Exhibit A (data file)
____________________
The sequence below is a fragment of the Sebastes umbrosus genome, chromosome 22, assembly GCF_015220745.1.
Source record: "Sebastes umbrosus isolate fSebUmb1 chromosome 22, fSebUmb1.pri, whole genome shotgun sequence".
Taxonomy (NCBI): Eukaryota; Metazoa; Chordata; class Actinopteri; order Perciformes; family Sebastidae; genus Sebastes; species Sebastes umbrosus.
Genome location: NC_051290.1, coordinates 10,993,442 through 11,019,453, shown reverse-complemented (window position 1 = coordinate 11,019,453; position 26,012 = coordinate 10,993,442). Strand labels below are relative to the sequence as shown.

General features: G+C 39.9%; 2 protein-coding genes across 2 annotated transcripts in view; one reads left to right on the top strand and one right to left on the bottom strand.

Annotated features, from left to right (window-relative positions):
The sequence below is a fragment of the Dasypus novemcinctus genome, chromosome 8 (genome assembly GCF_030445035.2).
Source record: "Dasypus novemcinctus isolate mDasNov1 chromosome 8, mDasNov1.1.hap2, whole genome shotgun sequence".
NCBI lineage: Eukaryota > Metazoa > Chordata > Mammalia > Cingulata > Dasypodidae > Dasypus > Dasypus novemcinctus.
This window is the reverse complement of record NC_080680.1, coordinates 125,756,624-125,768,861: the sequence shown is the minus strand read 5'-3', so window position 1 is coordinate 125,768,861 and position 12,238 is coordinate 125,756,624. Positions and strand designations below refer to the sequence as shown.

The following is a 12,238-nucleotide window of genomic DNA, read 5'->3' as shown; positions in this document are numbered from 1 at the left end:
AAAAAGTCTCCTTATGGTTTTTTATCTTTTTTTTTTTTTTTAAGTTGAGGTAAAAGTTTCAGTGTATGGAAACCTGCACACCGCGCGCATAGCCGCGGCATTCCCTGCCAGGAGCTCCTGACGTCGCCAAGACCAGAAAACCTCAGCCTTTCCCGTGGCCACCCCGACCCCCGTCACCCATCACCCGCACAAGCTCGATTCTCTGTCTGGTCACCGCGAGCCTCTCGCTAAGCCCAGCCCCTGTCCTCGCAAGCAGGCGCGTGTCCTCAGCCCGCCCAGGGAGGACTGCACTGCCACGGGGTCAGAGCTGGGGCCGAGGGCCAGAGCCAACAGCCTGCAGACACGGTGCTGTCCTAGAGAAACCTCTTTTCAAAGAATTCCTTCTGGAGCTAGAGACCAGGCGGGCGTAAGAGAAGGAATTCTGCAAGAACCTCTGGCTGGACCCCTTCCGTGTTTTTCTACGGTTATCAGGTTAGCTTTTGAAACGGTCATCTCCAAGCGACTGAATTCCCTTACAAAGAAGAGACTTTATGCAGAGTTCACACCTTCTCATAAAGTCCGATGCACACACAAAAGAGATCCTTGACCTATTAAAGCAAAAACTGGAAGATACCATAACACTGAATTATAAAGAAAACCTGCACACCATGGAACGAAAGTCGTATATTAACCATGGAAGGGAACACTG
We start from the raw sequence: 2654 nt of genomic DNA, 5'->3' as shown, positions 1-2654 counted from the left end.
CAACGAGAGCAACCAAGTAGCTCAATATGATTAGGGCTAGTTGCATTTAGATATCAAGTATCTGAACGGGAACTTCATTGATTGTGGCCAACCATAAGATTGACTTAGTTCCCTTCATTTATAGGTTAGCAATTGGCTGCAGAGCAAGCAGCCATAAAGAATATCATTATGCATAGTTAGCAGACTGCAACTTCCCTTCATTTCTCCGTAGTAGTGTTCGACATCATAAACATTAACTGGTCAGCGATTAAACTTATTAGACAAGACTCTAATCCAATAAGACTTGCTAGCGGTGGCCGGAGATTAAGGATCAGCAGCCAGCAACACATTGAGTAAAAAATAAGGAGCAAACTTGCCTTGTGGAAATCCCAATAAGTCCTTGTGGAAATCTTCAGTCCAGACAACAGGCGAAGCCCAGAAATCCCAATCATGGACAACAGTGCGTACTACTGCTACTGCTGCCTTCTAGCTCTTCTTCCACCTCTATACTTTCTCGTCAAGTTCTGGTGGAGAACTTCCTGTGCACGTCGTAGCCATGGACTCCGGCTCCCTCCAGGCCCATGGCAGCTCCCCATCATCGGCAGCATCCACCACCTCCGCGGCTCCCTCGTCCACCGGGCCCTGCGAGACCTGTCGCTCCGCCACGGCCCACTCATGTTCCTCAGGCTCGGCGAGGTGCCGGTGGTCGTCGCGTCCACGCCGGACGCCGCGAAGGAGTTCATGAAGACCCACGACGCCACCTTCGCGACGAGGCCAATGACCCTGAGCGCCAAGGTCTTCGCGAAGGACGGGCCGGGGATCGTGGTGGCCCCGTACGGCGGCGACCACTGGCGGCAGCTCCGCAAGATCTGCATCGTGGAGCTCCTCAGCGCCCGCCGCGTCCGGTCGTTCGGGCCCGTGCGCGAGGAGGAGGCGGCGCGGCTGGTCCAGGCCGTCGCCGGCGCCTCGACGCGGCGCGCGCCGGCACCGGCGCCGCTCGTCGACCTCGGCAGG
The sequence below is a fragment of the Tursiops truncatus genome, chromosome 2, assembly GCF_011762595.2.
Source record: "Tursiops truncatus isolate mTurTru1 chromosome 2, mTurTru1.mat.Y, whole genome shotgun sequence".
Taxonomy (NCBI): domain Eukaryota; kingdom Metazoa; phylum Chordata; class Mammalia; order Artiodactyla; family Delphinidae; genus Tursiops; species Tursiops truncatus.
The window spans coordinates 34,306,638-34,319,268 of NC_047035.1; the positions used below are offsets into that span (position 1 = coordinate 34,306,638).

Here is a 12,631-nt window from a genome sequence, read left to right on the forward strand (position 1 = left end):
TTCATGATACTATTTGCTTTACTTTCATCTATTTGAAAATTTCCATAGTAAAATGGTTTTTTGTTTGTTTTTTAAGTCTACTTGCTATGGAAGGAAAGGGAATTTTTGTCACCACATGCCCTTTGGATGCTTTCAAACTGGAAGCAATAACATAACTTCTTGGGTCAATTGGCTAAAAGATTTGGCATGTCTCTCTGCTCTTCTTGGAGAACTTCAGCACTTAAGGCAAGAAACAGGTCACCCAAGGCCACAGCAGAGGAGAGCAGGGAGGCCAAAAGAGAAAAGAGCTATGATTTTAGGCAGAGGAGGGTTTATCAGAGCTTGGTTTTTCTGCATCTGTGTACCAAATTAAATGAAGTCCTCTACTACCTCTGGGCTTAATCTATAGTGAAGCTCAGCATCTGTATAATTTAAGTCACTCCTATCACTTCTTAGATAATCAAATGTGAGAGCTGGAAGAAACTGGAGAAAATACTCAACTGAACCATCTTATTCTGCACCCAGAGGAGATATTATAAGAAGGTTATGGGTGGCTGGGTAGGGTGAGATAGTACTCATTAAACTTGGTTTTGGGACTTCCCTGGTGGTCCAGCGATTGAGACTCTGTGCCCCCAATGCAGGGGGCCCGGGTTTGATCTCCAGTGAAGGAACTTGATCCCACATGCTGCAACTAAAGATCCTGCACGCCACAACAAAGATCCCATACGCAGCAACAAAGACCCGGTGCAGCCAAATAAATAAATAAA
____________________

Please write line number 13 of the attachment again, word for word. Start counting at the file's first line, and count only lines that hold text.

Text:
We start from the raw sequence: 2654 nt of genomic DNA, 5'->3' as shown, positions 1-2654 counted from the left end.